GSA Visit to Canterbury Shaker Village, a National Historic Landmark


Written by GSA Roz Lowen, Waterville Valley Resort Class of 2017

On May 22, 2023, we were treated to a tour of the Canterbury Shaker Village. The Shakers originated in England in 1747 and migrated to NY. Canterbury Shaker Village in Canterbury, NH was established in 1792. No members remain and the property is now a national historic landmark.

Shakers were so-called because they prayed to music and actively danced. They believed that worship should be ecstatic.

The men were called brothers and the women, sisters. The leaders were ministry. Brothers and sisters had separate bedrooms. Although they were seated separately in the meeting house and dining room, they believed in equality. No one owned property. It was pooled. Some people who joined were wealthy, while others had been very poor. They established various industries, sold wool textiles and seeds, invested, and eventually were very prosperous. They strove for self-sufficiency, growing their own food, and establishing their own water system.

We toured 4 of the many buildings. The meeting house had separate banks of benches designated for brothers, sisters, ministry, and novices (newcomers who were provisional). There were round insets on the floor to indicate where the dancers should stand. The blue paint on the walls was the original paint, over 200 years old.

Next, we explored the Dwelling house. The bottom floor contained the kitchen and dining rooms. Upstairs were about 50 bedrooms which mainly were shared. Above that were storage rooms.

The Laundry had washing facilities and upstairs drying racks. Also in that building was the mending room. The Shakers were technically inclined and are reputed to have created the first washing machine.

Finally, we visited the schoolhouse. The main room was raised. It contained desks, smaller ones in front for the youngest children and bigger ones in the back. The walls had blackboards. The older children taught the younger ones. The schoolhouse was eventually closed down, as there were fewer children and they were taught elsewhere on the property.

This was a wonderful experience learning about the Shakers and exploring some of their legacy. There are also trails to explore the extensive property. I recommend a visit.

Additional Comments from GSAs:

It was interesting to me to learn about the details of the various buildings, as we walked about the property, and I had no idea it was such a huge complex in past years. I will surely be recommending the Canterbury Shaker Village to people I encounter who are looking for a historic site to visit in the Loudon, Canterbury and Concord areas.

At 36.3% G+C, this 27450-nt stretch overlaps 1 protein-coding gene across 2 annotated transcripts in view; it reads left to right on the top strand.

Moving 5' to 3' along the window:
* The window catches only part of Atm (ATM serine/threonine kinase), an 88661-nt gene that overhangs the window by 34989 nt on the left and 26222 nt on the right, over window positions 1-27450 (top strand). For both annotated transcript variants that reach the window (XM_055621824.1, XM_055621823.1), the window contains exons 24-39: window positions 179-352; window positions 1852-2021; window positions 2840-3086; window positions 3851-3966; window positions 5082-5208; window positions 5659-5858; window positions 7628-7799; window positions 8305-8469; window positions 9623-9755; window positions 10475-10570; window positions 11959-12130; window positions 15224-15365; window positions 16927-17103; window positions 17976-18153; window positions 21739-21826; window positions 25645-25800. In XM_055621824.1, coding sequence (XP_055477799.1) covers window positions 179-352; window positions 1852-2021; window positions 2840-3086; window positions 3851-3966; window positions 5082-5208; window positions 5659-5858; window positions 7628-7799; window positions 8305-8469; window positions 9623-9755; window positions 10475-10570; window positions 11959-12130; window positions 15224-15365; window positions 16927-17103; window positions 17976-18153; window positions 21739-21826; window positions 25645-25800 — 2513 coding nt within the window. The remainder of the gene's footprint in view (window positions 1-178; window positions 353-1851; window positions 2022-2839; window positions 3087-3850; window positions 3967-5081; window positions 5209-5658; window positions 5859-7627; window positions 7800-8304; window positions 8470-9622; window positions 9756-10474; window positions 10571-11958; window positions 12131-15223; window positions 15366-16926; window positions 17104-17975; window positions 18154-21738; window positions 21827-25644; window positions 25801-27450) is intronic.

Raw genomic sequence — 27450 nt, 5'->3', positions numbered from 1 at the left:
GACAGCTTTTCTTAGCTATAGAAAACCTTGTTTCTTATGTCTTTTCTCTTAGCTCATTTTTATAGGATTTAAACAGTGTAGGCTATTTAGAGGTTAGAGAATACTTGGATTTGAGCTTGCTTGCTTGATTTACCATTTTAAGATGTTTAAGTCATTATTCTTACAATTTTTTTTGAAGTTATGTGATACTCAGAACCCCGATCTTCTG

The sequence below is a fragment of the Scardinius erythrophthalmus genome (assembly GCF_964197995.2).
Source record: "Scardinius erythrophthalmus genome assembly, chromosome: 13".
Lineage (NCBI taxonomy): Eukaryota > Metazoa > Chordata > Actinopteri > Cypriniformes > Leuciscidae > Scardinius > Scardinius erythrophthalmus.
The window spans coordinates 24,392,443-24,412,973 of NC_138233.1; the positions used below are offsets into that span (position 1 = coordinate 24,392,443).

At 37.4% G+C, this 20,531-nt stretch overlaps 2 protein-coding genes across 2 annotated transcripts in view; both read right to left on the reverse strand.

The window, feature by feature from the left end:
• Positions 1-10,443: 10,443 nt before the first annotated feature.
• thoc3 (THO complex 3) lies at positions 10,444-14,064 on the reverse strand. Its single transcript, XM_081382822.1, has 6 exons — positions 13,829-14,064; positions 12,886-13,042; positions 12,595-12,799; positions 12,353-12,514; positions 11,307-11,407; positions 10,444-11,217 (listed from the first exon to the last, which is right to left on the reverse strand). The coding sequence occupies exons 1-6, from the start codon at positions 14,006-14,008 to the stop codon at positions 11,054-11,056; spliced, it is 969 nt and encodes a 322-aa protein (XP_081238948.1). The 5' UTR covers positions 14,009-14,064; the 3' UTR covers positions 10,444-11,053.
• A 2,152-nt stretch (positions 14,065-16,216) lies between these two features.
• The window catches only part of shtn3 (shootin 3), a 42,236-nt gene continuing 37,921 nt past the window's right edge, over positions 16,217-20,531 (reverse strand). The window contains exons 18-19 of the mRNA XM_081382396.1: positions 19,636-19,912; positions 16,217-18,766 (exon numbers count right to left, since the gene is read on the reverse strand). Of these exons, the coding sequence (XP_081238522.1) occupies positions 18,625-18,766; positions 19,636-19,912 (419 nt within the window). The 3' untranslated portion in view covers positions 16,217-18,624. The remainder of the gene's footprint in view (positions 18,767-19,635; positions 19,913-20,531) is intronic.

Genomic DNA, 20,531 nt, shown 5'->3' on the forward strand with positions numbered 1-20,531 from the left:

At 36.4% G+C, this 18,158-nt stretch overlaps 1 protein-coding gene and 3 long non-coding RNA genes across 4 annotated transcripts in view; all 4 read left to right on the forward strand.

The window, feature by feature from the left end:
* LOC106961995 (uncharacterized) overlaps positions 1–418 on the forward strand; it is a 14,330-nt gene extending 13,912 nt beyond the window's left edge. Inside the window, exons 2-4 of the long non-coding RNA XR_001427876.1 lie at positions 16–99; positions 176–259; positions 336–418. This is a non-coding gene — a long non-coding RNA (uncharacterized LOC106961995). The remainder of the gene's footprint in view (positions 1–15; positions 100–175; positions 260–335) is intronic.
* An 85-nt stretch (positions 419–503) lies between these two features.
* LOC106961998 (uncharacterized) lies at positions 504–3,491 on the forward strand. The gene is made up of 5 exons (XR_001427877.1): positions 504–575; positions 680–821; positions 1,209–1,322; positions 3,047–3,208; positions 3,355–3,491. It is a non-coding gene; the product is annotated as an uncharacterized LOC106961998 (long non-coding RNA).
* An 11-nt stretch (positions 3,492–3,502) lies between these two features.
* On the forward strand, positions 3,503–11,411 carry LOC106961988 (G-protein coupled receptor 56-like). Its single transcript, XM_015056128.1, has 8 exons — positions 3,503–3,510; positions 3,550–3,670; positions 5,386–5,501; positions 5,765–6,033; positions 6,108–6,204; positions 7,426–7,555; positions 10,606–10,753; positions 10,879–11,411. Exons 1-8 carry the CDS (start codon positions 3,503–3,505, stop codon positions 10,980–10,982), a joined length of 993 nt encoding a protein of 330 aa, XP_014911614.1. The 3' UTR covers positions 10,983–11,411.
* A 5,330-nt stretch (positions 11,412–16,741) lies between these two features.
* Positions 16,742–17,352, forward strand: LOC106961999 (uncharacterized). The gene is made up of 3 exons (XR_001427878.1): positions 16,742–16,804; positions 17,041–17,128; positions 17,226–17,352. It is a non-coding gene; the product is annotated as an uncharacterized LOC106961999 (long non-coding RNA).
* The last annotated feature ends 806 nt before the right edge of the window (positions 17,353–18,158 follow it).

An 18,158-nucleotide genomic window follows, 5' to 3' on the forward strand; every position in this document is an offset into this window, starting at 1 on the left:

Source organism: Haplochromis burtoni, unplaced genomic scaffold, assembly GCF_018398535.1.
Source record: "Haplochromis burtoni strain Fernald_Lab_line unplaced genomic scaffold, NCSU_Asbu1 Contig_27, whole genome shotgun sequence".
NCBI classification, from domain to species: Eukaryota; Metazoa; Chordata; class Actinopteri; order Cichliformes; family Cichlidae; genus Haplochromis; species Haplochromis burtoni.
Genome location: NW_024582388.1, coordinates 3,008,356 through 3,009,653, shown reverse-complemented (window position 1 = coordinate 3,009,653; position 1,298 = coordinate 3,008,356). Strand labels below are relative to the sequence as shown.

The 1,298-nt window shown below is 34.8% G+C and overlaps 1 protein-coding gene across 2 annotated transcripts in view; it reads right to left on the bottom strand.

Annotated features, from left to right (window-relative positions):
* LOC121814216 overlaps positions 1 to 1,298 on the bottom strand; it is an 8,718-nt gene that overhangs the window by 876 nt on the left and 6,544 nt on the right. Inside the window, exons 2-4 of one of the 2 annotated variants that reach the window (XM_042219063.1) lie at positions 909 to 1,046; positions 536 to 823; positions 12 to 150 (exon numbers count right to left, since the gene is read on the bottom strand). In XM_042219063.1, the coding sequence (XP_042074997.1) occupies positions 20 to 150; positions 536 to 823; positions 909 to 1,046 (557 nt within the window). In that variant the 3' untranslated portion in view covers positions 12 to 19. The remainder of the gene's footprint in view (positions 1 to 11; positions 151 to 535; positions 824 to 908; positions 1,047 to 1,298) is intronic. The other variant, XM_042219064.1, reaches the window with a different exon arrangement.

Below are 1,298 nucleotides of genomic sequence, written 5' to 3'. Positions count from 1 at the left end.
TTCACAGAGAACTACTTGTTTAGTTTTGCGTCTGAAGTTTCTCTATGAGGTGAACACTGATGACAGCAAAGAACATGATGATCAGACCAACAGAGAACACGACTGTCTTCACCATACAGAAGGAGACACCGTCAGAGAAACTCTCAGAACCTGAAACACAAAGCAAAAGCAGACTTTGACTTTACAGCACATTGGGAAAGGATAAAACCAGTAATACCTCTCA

A little bit about the laundry: When clothes and sheets came from the infirmary, they were always boiled in a cauldron before they were washed, as the normal laundry was for sanitation purposes. After the clothes were washed, they were brought up to the attic by a dumbwaiter to be dried on narrow sliding wooden racks, which then were slid into another room above the washroom, where the left-over steam heat rose to dry the clothes. 

The shakers were very organized, and in another attic room, there were rows and rows of drawers and closets labeled with a system that told the building, floor, and room number where they belonged. ~ Bobbie

I especially like watching the wind blow in the fields/trees and listening to the birds/cows while trying to imagine what the community was like long ago – it was truly a glorious day! It’s hard to believe at one time there were 100 or so buildings/mills/a working farm, there, etc.

I was truly amazed by:

  • How sound the structure of the buildings was;
  • The organization of the Shakers – the incredible beauty and detail of all that they made;
  • How technologically advanced they were – and how families made it to/found Canterbury of all places to settle;
  • Management/Staff/Caretakers of the Village and everyone’s dedication to the preservation of it;
  • It is able to stay open/funded by a Trust/non-profit


I’ve been to Shaker Village before but on my own.   Your passion for history came through strongly and helped me to visualize what life was like when the Village was fully operational. ~Mark

I cannot recall ever having a more engaging and interesting tour.  I have been to Canterbury and other Shaker communities before, and even took a Dartmouth Osher course on the Shakers given by an author/ expert on the subject. You put all the pieces together and made the group far more interesting and human than ever before. ~Pat

I particularly enjoyed seeing the schoolroom and hearing about how education evolved at Canterbury. The Canterbury Shaker Village is a beautiful and interesting place. I am grateful that it is being preserved and shared. ~JoAnn

We were fascinated by both the historical tour and your incredible ability to tell us a story that flowed from building to building. ~Bob & Irene

Kyle had an incredible knowledge of past and present-day Shakers, the village, and surrounding properties.  He painted a beautiful picture of life in the thriving hay day of the village. ~Margaret

Photos: GSA Bobbie Goodrich & Kathie Rice Orshak